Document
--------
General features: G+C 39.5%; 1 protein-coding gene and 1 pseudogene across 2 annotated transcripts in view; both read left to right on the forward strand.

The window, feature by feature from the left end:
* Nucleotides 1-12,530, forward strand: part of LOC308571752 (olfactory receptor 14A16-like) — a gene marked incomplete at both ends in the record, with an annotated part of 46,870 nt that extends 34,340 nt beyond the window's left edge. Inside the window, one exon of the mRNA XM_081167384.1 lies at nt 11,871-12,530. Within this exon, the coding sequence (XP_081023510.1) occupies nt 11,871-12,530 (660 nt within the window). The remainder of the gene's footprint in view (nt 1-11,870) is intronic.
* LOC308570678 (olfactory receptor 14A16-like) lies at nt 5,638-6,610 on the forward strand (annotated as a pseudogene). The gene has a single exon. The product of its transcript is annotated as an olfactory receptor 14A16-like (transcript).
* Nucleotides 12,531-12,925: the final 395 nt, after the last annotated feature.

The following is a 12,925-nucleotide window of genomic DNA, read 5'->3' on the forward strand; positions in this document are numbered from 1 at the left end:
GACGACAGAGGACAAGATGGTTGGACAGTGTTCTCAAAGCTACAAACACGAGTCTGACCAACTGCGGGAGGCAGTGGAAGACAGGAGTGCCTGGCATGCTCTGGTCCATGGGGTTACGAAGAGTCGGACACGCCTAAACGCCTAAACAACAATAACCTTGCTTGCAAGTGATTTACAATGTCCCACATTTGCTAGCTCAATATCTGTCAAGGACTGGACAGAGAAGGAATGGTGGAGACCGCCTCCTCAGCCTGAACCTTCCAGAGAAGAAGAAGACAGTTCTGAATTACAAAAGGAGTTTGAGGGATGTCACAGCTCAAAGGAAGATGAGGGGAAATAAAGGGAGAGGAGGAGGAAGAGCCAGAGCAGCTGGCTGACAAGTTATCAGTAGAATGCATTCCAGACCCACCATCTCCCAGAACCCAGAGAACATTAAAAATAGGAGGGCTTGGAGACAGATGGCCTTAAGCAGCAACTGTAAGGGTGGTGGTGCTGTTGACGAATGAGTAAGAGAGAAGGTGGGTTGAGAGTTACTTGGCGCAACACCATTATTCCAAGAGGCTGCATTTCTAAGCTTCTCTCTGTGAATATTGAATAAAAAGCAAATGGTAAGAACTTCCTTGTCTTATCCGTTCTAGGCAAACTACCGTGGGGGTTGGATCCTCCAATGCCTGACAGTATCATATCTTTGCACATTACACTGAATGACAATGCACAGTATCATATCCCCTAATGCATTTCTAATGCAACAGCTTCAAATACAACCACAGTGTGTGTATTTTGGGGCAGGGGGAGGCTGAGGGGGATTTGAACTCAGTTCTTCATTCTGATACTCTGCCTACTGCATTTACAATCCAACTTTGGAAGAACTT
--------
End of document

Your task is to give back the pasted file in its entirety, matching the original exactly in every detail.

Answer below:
General features: G+C 39.5%; 1 protein-coding gene and 1 pseudogene across 2 annotated transcripts in view; both read left to right on the forward strand.

The window, feature by feature from the left end:
* Nucleotides 1-12,530, forward strand: part of LOC308571752 (olfactory receptor 14A16-like) — a gene marked incomplete at both ends in the record, with an annotated part of 46,870 nt that extends 34,340 nt beyond the window's left edge. Inside the window, one exon of the mRNA XM_081167384.1 lies at nt 11,871-12,530. Within this exon, the coding sequence (XP_081023510.1) occupies nt 11,871-12,530 (660 nt within the window). The remainder of the gene's footprint in view (nt 1-11,870) is intronic.
* LOC308570678 (olfactory receptor 14A16-like) lies at nt 5,638-6,610 on the forward strand (annotated as a pseudogene). The gene has a single exon. The product of its transcript is annotated as an olfactory receptor 14A16-like (transcript).
* Nucleotides 12,531-12,925: the final 395 nt, after the last annotated feature.

The following is a 12,925-nucleotide window of genomic DNA, read 5'->3' on the forward strand; positions in this document are numbered from 1 at the left end:
GACGACAGAGGACAAGATGGTTGGACAGTGTTCTCAAAGCTACAAACACGAGTCTGACCAACTGCGGGAGGCAGTGGAAGACAGGAGTGCCTGGCATGCTCTGGTCCATGGGGTTACGAAGAGTCGGACACGCCTAAACGCCTAAACAACAATAACCTTGCTTGCAAGTGATTTACAATGTCCCACATTTGCTAGCTCAATATCTGTCAAGGACTGGACAGAGAAGGAATGGTGGAGACCGCCTCCTCAGCCTGAACCTTCCAGAGAAGAAGAAGACAGTTCTGAATTACAAAAGGAGTTTGAGGGATGTCACAGCTCAAAGGAAGATGAGGGGAAATAAAGGGAGAGGAGGAGGAAGAGCCAGAGCAGCTGGCTGACAAGTTATCAGTAGAATGCATTCCAGACCCACCATCTCCCAGAACCCAGAGAACATTAAAAATAGGAGGGCTTGGAGACAGATGGCCTTAAGCAGCAACTGTAAGGGTGGTGGTGCTGTTGACGAATGAGTAAGAGAGAAGGTGGGTTGAGAGTTACTTGGCGCAACACCATTATTCCAAGAGGCTGCATTTCTAAGCTTCTCTCTGTGAATATTGAATAAAAAGCAAATGGTAAGAACTTCCTTGTCTTATCCGTTCTAGGCAAACTACCGTGGGGGTTGGATCCTCCAATGCCTGACAGTATCATATCTTTGCACATTACACTGAATGACAATGCACAGTATCATATCCCCTAATGCATTTCTAATGCAACAGCTTCAAATACAACCACAGTGTGTGTATTTTGGGGCAGGGGGAGGCTGAGGGGGATTTGAACTCAGTTCTTCATTCTGATACTCTGCCTACTGCATTTACAATCCAACTTTGGAAGAACTT